As neighboring countries let in Ukrainian refugees, Africans living and studying in Ukraine say they’re facing discrimination at border crossings. Media coverage of the invasion is part of the reason.
ARI SHAPIRO, HOST:
In the wall-to-wall coverage of the crisis in Ukraine, a certain pattern has sometimes emerged that positions Ukrainians as different from other victims of conflict. The way we talk about conflicts can impact those who are already most directly affected by war, refugees. NPR’s Andrew Limbong has more.
ANDREW LIMBONG, BYLINE: On Friday, CBS News senior foreign correspondent Charlie D’Agata framed the fighting in Kyiv like this.
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CHARLIE D’AGATA: You know, this is a relatively civilized, relatively European – I have to choose those words carefully, too – city where you wouldn’t expect that…
LIMBONG: The phrasing rankled enough people that he issued a clarifying apology a day later.
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D’AGATA: What I’d hoped to convey is that what’s unique about the fighting underway here is that this country has not really seen the scale of war in recent years, unlike some…
LIMBONG: But it wasn’t just CBS. In The Telegraph, Daniel Hannan wrote an article about Ukraine that led, they seem so like us. That’s what makes it so shocking. An anchor for Al-Jazeera English called Ukrainian refugees, quote, “middle-class people,” in comparison to refugees from the Middle East and North Africa.
MAHDIS KESHAVARZ: I always kind of think this imagery of, like, this pearl clutch of being just aghast that something can happen in your backyard, where things are happening in other people’s backyards all the time.
LIMBONG: Mahdis Keshavarz is a board member with the Arab and Middle Eastern Journalists Association, which put out a statement criticizing this framing, which Keshavarz says relies on old tropes.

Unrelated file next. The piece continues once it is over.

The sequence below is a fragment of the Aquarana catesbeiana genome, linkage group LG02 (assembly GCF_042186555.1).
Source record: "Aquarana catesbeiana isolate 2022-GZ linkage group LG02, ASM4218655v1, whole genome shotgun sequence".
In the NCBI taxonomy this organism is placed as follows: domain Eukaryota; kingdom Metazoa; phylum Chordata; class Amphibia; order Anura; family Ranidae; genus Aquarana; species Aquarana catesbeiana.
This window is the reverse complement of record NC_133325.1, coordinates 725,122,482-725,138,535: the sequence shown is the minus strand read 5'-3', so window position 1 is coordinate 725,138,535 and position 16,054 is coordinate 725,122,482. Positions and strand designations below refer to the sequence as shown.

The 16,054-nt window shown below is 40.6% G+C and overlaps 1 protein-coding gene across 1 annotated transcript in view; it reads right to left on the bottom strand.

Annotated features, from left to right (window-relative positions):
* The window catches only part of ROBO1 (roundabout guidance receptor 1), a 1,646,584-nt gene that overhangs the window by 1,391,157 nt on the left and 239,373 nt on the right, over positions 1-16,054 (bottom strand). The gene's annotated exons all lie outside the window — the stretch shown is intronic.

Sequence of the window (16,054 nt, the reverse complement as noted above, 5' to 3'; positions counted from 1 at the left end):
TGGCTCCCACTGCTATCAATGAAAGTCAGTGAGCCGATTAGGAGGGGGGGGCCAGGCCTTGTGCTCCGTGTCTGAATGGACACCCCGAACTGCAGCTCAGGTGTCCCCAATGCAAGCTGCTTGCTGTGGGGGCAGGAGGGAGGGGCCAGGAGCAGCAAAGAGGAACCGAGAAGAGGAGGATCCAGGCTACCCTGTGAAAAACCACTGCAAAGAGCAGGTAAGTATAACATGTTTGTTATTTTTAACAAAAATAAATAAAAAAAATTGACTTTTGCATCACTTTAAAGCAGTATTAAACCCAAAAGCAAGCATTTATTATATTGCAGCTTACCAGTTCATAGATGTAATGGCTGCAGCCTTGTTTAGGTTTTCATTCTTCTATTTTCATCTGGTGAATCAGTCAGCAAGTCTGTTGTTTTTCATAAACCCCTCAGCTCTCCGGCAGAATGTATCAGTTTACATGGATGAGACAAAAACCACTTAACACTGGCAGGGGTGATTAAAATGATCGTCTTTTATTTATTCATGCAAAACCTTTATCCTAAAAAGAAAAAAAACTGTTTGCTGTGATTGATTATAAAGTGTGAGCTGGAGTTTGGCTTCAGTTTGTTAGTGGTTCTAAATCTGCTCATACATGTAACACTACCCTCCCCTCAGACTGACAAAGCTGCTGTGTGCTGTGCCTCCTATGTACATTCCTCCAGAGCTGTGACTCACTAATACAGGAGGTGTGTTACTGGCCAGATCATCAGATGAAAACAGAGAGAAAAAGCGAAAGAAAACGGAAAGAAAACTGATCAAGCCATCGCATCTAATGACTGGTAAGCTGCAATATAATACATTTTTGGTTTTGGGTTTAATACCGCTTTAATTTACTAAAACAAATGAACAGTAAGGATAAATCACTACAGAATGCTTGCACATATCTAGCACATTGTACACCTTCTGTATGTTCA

KESHAVARZ: And I think one very dangerous thing that we’re seeing is – and it bears asking the question – is, have journalists become so desensitized to the suffering of different peoples of color, specifically people that are in war zones, that we’re no longer seeing on the same level playing field?
LIMBONG: Rana Khoury, a research associate at Princeton University focusing on conflict and displacement, says this language has impacts on global refugee policy.
RANA KHOURY: We certainly do see it play out in terms of the politics of refugee reception in the idea of whose burden should it be to take refugees who are from the global South, the Middle East, Africa, versus, you know, who is welcome and who can be brought in here.
LIMBONG: Keshavarz points to Poland accepting Ukrainian refugees when not that long ago, the country was telling scores of Afghans, Syrians and Iraqis, no, the country’s full.
KESHAVARZ: So as journalists, I think it’s really critical that we look at that duality, and we question why that is. You know, looking and seeing why African migrants aren’t allowed to cross into Hungary is just as valid as just asking why Ukrainians are.
LIMBONG: The Nigerian statehouse issued a statement today denouncing reports of Nigerians being denied entry to the Polish border. Khoury, the researcher, says race plays a part in all of this but also proximity and geopolitics, too. And if you zoom way, way out when talking about refugees and displacement, countries in the Middle East, Africa and the global South have taken in more than their fair share of refugees. She says that’s a pretty good sign of civilization. Andrew Limbong, NPR News.
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